December 30th was the second day of our 2014 Winter Camp Eureka!
To start off, we did another icebreaker. Today we had everyone play charades. We taped a paper with a Disney story character’s name on their backs. They then needed to ask one another questions to find out who they are. Each character also had a partner from the same story they must find(Batman must find Robin). Everyone had lots of fun asking each other questions and puzzling over who they could possibly be. These ice breakers are a recent addition to our camps and have shown a positive impact on the relationship among the students and mentors.
Today was the day of the Maze Competition. The students were given some time to make finishing touches to their program, and run through some final practice rounds. Once everyone was ready, we began the competition rounds. The teams were timed on how quick they could finish, and each time they crossed over a line five seconds were added to their time. In the end the teams with the most compact and controlled robots did the best in this challenge.
The main lesson of the next challenge is gear ratios. That said, we showed the students various gear ratio diagrams and had them guess if the result would be high speed, or high torque. We then showed them the same gears in a real example using VEX IQ parts. The students learned how to create high speed, high torque, and also what an idler gear does.
Then we introduced the Drag Race challenge. It is a race where the robot must travel across a long path, turn around, and travel back. Although it sounds simple at first, teams are often distracted by the need for speed, and become unable to control the angle their robot travels after turning. For this challenge, each team is allowed two more gears allowing for much more creativity in their designs.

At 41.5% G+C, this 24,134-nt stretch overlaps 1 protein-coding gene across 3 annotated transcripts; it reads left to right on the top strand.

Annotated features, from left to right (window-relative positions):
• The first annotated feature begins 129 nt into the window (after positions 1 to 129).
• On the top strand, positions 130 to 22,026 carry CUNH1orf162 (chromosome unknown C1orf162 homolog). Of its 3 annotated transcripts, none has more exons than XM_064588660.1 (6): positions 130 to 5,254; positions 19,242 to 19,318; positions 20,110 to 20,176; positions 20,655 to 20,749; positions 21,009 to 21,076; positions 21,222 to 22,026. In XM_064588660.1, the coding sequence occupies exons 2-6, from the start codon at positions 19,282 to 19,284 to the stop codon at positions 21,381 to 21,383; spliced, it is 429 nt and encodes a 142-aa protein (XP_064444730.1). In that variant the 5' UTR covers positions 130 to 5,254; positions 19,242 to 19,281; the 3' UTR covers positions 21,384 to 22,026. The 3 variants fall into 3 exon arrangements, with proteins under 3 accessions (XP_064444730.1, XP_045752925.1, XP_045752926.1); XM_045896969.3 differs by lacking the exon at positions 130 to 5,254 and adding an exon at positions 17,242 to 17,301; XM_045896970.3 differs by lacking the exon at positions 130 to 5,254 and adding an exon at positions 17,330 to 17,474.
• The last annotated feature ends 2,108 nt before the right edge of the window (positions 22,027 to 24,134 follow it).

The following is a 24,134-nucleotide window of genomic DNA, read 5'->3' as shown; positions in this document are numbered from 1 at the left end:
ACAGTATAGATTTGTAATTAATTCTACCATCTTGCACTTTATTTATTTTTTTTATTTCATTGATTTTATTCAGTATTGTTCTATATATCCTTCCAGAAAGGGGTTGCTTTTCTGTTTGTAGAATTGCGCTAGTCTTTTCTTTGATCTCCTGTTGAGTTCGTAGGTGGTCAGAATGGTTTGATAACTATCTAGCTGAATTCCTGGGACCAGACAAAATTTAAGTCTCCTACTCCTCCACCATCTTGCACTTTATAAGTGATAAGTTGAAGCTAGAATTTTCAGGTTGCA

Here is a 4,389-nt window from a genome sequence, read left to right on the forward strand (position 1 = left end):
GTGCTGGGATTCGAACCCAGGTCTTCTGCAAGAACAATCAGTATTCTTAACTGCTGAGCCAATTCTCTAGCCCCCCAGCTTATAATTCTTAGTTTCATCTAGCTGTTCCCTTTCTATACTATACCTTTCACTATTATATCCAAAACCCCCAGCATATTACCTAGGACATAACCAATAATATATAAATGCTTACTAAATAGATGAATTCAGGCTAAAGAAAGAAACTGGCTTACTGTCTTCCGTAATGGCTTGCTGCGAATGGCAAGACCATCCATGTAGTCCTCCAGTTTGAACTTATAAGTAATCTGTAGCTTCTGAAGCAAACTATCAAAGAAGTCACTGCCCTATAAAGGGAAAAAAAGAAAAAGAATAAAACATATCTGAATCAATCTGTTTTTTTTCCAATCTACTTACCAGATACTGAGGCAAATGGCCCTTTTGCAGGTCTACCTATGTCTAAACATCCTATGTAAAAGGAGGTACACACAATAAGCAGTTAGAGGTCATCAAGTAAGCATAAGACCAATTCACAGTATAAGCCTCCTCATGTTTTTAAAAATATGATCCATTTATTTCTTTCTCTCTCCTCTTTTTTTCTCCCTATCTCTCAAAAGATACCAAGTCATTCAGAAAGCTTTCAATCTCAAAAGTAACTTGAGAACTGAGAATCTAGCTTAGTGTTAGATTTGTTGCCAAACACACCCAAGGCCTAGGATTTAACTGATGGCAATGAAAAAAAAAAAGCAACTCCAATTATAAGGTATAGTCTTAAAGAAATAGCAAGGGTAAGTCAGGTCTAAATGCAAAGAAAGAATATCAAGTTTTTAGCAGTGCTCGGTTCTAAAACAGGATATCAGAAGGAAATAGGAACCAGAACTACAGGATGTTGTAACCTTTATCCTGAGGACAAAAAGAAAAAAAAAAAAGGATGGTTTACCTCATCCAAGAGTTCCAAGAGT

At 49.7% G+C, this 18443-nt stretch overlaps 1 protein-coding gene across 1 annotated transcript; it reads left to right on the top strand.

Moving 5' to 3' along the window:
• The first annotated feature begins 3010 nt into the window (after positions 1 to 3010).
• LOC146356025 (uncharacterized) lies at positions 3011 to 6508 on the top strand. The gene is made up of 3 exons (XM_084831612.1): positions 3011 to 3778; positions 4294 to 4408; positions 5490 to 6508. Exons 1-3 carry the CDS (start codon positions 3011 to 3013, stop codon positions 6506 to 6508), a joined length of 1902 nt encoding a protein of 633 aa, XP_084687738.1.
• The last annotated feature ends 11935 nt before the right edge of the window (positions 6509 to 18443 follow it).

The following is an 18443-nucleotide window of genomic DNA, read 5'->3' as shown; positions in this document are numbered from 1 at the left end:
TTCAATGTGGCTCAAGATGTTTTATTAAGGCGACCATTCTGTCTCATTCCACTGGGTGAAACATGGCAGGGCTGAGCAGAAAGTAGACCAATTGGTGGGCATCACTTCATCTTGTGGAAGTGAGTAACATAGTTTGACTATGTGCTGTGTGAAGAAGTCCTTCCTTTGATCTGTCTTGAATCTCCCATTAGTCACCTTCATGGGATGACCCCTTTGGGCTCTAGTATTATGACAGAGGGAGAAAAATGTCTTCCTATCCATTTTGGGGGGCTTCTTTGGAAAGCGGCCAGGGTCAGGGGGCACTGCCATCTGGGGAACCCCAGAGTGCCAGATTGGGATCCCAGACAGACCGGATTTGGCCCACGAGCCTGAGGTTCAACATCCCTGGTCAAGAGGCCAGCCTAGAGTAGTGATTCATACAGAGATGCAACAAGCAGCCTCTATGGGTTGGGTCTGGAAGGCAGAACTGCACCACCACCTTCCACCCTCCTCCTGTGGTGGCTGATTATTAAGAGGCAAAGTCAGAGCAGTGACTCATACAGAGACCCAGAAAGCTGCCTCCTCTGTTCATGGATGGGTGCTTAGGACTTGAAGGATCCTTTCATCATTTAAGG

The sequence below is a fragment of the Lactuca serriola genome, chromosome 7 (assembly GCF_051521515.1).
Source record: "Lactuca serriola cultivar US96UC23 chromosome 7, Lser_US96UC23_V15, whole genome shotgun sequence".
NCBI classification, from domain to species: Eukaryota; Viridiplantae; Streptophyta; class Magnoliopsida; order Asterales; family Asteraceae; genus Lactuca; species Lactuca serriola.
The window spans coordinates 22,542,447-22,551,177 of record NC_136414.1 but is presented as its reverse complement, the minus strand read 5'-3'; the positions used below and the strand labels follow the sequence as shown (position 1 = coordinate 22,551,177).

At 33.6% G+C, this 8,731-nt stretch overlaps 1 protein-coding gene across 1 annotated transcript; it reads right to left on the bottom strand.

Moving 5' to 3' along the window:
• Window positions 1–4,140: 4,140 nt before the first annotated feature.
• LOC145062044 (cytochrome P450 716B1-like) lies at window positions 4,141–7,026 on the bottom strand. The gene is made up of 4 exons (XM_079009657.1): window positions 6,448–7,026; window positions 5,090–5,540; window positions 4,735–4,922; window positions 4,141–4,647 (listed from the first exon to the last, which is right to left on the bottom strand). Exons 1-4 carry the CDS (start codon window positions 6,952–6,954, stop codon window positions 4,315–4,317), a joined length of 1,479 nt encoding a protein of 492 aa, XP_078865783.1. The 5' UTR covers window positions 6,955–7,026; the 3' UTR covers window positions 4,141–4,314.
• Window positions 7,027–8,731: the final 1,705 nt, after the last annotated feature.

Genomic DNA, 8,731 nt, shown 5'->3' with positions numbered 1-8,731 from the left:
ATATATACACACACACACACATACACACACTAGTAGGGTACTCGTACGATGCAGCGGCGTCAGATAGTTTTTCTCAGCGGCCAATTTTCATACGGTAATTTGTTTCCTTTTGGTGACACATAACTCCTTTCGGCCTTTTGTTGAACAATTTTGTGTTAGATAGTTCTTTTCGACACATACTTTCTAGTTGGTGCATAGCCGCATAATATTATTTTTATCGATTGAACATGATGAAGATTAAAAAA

Next class, after redesigning their robots to fit this challenge, the teams will compete in the Drag Race competition. Then they will be introduced to the final competition that will test their overall learning at our camp.
December 29th was the first day of our 2014 Winter Camp Eureka! We welcomed 19 young students to our classroom to learn the basics of robotics through the VEX IQ platform.
To start off the day, we went over a few house rules, and proceeded with an icebreaker to have the students get to know each other, as well as the mentors. Each mentor and student was to go stand up and introduce themselves by saying their name, school, grade, age, and an interesting fact about themselves. We learned that we had many interesting students this year.
After introductions, we went ahead and introduced them to their first challenge; the maze. The maze is a simple course on the ground outlined by tape. Teams will be competing to see who can run through the maze the fastest. However, they will get points deducted for every time they cross the tape. The students are challenged to choose if they want their robot to be fast so they can finish quick, or slow, so they can control their robot and avoid the tape.
The students then split up into teams of two or three with a designated mentor. The teams were then given two motors, a robot brain, controller, and access to whatever other parts they needed. Because there are only two motors provided and four wheels to power, the teams had to use gears to make the wheels turn together from one motor.
Next class, the students will be competing in the maze challenge to see who built the best robot for the task. Then we will introduce them to another challenge.